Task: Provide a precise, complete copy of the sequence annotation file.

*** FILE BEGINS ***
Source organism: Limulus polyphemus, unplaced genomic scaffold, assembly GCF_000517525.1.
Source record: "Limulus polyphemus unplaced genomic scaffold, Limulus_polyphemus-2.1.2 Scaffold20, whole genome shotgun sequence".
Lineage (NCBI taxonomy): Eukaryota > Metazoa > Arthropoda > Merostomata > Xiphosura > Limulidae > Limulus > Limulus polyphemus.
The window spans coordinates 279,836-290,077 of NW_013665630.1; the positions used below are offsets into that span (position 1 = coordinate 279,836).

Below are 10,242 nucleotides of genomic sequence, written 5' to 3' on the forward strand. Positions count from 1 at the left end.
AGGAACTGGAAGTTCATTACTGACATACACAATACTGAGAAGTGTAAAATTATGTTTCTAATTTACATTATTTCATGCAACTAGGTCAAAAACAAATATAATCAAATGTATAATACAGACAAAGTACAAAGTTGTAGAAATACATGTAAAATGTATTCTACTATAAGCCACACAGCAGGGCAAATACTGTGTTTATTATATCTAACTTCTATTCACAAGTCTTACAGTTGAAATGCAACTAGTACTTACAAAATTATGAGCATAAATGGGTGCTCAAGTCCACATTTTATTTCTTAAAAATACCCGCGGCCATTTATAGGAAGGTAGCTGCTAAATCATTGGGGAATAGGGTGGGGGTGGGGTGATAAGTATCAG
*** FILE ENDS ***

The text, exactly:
Source organism: Limulus polyphemus, unplaced genomic scaffold, assembly GCF_000517525.1.
Source record: "Limulus polyphemus unplaced genomic scaffold, Limulus_polyphemus-2.1.2 Scaffold20, whole genome shotgun sequence".
Lineage (NCBI taxonomy): Eukaryota > Metazoa > Arthropoda > Merostomata > Xiphosura > Limulidae > Limulus > Limulus polyphemus.
The window spans coordinates 279,836-290,077 of NW_013665630.1; the positions used below are offsets into that span (position 1 = coordinate 279,836).

Below are 10,242 nucleotides of genomic sequence, written 5' to 3' on the forward strand. Positions count from 1 at the left end.
AGGAACTGGAAGTTCATTACTGACATACACAATACTGAGAAGTGTAAAATTATGTTTCTAATTTACATTATTTCATGCAACTAGGTCAAAAACAAATATAATCAAATGTATAATACAGACAAAGTACAAAGTTGTAGAAATACATGTAAAATGTATTCTACTATAAGCCACACAGCAGGGCAAATACTGTGTTTATTATATCTAACTTCTATTCACAAGTCTTACAGTTGAAATGCAACTAGTACTTACAAAATTATGAGCATAAATGGGTGCTCAAGTCCACATTTTATTTCTTAAAAATACCCGCGGCCATTTATAGGAAGGTAGCTGCTAAATCATTGGGGAATAGGGTGGGGGTGGGGTGATAAGTATCAG